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Rochester High's Dave Shaw Retires: As One Curtain Closes, Another Opens

In some schools around the state - fewer art classes are being taught. Meanwhile, art advocates say they help students creatively problem solve and art is crucial for a well-rounded curriculum. I recently visited my former high school in Rochester, and a teacher who is hanging up his smock after three decades leading the program there. Listen to the story:

If you’re lucky, you go through high school with at least one educator who stands above the rest - one who serves as guidance counselor / role model. For me that was Dave Shaw. Not simply an art teacher, he’s been highly involved in helping with choir and directing the school plays. Without him, my love of the arts would not run as deep. But I don’t have to tell you how great he is - these people also know, take a listen:

choir director Josh Spear, and students Piper Garman, Jake Crawford and Ross Jones talk about Shaw's influence

Shaw is single - with no children. But as mentioned, he’s served as a parental figure and mentor to many of the thousands he’s taught at this school over the past 30 years. When I arrive at the school, I find him in a brief moment of calm. He’s typing up notes in his classroom for the final performance of a school play he’ll direct. A check-list is needed to make sure the elaborate set he designed is properly broken down. (Meanwhile, unlike his plans for the set - Shaw’s mantra for the day is “I am a rock.” He wants to get through it without crying. I can tell you that goal was not achieved. Sorry, Shaw.)

In his classroom, dozens of pieces of artwork surround us on the walls. They range from water-color, to photography thru sculpture. Says Shaw, “Every day when I look at them - I’m surrounded by all these familiar faces from former kids. So when I’m sitting here in my room I can kind of commune with former kids through their art - which is, a joy.”

We’re in the relatively new fine arts building in Rochester- containing classrooms and an auditorium. Back in my day, Shaw’s room was always changing location due to construction projects. It proved his imagination and adaptability as an educator: “Well, I started in a basement, and then I went to a garage, and then I went to an abandoned school, to a trailer - to finally having an art room that was designed as an art room,” says Shaw. I reminisce with him about a particularly odd year – when art class took place in a trailer, far away from the main building. “We were really limited in supplies and we had no water source - but it was an adventure, and it was fun,” remembers Shaw.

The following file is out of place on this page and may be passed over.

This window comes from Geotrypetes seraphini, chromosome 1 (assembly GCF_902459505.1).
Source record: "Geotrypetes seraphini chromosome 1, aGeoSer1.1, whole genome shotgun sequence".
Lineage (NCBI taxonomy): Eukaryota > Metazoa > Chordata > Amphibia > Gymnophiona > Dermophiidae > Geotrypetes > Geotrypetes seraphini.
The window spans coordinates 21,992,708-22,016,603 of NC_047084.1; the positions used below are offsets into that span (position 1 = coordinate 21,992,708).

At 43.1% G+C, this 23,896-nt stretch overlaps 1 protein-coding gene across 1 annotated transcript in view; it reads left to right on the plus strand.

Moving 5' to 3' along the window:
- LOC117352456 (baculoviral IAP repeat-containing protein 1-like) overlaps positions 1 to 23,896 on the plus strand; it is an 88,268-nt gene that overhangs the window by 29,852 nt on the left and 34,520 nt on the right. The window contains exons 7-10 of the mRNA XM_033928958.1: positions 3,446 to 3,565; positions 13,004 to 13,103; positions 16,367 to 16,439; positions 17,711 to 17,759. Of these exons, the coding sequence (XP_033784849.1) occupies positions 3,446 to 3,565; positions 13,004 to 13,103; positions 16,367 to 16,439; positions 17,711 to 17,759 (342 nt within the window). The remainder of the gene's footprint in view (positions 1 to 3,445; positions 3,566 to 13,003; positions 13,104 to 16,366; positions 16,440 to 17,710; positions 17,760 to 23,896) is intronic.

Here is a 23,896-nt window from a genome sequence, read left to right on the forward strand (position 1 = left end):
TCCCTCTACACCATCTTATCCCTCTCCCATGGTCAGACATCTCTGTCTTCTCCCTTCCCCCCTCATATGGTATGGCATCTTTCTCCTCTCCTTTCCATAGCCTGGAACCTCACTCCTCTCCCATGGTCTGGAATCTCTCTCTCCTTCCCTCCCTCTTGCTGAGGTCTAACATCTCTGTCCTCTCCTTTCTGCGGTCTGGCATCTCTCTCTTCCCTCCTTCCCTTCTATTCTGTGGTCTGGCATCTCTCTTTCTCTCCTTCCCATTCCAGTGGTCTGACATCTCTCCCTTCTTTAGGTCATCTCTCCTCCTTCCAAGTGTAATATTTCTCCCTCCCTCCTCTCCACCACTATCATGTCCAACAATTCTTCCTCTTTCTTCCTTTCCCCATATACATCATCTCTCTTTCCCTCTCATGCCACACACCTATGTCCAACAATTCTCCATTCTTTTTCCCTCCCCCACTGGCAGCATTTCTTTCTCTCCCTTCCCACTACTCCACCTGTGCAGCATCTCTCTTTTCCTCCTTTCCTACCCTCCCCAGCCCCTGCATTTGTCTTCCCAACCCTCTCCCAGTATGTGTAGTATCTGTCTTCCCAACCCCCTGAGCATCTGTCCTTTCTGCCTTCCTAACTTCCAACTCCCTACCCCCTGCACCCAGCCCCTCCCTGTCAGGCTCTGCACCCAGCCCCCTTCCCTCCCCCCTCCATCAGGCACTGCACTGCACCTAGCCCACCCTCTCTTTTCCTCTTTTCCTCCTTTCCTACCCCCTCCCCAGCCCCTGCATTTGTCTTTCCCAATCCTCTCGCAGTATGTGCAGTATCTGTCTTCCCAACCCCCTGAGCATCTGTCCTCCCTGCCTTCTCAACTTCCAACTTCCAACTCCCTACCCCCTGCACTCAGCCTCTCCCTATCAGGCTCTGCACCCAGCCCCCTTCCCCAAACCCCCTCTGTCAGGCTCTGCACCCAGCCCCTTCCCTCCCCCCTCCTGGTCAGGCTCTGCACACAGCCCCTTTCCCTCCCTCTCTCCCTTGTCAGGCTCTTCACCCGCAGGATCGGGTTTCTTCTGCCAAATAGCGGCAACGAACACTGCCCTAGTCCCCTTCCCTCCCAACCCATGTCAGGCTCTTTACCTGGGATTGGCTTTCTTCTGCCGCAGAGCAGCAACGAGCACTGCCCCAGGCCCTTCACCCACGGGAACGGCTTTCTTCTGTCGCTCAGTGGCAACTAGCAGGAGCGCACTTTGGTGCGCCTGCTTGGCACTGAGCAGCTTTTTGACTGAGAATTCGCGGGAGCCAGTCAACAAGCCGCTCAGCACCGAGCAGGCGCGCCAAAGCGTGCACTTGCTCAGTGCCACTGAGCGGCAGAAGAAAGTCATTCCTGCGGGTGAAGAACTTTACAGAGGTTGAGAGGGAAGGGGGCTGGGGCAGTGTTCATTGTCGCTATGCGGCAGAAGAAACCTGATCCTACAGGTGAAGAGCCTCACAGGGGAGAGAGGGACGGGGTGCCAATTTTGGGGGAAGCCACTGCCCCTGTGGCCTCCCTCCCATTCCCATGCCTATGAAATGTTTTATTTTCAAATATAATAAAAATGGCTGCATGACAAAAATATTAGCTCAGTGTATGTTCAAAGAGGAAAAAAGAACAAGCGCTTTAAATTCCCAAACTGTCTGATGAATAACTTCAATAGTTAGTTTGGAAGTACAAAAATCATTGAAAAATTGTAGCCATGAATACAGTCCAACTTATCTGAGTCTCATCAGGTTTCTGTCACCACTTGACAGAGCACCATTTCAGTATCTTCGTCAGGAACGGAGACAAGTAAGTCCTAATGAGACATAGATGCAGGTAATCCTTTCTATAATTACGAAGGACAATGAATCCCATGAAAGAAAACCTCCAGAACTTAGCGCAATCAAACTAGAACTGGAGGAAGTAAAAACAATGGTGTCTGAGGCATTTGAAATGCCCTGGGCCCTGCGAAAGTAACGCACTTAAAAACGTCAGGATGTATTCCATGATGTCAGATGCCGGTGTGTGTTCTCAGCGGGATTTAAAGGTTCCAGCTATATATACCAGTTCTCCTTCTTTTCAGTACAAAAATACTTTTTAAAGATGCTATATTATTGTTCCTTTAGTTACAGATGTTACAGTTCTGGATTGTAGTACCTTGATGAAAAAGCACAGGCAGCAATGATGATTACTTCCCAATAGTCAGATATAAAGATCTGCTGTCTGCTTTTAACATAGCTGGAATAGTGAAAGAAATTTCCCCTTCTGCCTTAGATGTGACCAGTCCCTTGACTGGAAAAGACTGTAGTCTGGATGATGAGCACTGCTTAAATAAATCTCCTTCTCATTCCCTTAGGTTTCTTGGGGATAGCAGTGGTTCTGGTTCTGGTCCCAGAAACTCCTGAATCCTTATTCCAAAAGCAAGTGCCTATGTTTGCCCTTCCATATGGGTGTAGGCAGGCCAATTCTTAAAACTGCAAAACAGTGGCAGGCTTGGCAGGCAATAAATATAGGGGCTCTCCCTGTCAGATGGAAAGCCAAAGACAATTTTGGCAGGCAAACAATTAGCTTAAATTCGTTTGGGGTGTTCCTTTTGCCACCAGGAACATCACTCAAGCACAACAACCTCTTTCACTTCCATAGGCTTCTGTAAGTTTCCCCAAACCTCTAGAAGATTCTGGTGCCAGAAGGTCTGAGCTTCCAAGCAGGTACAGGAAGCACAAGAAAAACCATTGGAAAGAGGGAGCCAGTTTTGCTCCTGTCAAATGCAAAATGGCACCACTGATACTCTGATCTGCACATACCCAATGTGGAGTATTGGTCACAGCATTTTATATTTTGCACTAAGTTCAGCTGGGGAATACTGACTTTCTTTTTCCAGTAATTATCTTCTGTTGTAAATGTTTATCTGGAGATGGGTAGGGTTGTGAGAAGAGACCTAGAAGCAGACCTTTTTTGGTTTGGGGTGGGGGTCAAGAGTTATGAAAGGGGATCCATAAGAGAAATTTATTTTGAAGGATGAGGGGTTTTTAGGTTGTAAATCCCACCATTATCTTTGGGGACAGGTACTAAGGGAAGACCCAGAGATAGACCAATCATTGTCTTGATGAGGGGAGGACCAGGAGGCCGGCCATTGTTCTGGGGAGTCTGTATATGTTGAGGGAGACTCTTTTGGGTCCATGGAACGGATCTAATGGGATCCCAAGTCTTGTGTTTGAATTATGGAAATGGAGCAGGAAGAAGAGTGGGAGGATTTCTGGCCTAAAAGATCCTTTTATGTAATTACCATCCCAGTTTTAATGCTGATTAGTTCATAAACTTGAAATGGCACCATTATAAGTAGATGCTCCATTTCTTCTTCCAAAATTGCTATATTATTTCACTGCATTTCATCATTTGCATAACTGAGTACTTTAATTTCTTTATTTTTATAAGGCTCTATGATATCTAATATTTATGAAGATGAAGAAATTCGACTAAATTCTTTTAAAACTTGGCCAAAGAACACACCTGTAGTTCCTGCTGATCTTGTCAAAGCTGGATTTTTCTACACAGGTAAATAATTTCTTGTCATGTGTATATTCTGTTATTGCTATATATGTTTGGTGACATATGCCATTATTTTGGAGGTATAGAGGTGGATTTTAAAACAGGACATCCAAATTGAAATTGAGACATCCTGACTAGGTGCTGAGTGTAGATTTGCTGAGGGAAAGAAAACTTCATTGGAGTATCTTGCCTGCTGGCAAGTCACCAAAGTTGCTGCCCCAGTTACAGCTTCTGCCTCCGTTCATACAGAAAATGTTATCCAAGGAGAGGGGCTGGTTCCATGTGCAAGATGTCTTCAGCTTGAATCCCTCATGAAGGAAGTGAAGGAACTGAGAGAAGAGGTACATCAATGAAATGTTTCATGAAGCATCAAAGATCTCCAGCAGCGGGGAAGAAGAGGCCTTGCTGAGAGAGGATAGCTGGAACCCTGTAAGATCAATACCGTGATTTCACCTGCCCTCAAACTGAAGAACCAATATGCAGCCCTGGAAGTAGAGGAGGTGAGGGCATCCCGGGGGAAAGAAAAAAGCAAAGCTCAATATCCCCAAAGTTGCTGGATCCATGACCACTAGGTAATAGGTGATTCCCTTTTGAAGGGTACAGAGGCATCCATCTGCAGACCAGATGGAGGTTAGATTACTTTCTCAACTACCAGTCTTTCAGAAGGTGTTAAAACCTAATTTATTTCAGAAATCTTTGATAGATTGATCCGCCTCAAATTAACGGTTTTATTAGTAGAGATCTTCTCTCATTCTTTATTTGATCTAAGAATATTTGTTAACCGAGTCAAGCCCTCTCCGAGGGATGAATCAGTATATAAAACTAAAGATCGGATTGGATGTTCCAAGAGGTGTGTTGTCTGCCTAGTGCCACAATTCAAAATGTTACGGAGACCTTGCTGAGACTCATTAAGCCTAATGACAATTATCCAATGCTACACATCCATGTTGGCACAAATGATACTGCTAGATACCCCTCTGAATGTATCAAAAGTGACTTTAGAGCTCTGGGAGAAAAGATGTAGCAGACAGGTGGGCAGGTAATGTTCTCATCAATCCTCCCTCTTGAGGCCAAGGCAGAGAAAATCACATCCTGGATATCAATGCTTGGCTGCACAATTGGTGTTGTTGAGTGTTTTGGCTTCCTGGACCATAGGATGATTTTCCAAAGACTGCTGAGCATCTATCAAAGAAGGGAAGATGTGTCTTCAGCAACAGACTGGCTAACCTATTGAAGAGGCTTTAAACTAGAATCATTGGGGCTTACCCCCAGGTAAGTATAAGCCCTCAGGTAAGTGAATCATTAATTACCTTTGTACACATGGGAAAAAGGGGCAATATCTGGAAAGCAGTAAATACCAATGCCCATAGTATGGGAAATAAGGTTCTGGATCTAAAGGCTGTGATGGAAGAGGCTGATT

That spirit is something that attracts students to Shaw, especially ones who may feel like outcasts, so says Dennis Jones. He’s Rochester High’s band director and he’s worked with Shaw for over twenty years. “I think what makes him stand out the most is just the way he can connect with the kids ... He’s got a great rapport with the kids that I think a lot of teachers would love to have,” says Jones. Another thing that stands out? His immense talent for visual art and theater alike. “It’s going to take four or five people to replace him ... he’ll still continue to be a beacon in our community in the arts,” says Jones.

Former students have come from all over the country to see his last show here, including Maggie Pinke who lives in Wisconsin now and credits her career as a photographer to him. Shaw took her under his wing after noticing her skill for sewing - she started helping him with costumes and eventually he helped hone her skills for taking photos. She says for her, Shaw is: “Unfailingly kind, supportive, and sees through you - to the things you don’t even fully know about yourself yet - and helps you pull them out.”

"My true passion is art, but I can't separate it from theater, because theater is the culmination of all the arts ... how can you not love that? And bringing all those people together, it's just like magic." -Dave Shaw

  As a former student myself, Shaw is one of the best visual artists I have ever seen. His class demonstrations, no matter the medium, were done with such adeptness he made it seem effortless. He has taught print-making, oil painting, charcoal drawing, textiles – the list goes on. “My true passion is art, but I can’t separate it from theater, because theater is the culmination of all the arts ... how can you not love that? And bringing all those people together, it’s just like – magic,” says Shaw.

Dave Shaw first dreamed of being an art teacher when he was in high school. His decades-long career and the hundreds of students he has touched prove it was the perfect fit. As for theater, the show will go on. Shaw is involved with a local group called ‘Over the Moon Productions.’ He’s currently directing Godspell which you can see at the Hoogland come fall. So as one curtain closes, another opens – and how lucky for our area’s art community.

Rachel Otwell of the Illinois Times is a former NPR Illinois reporter.
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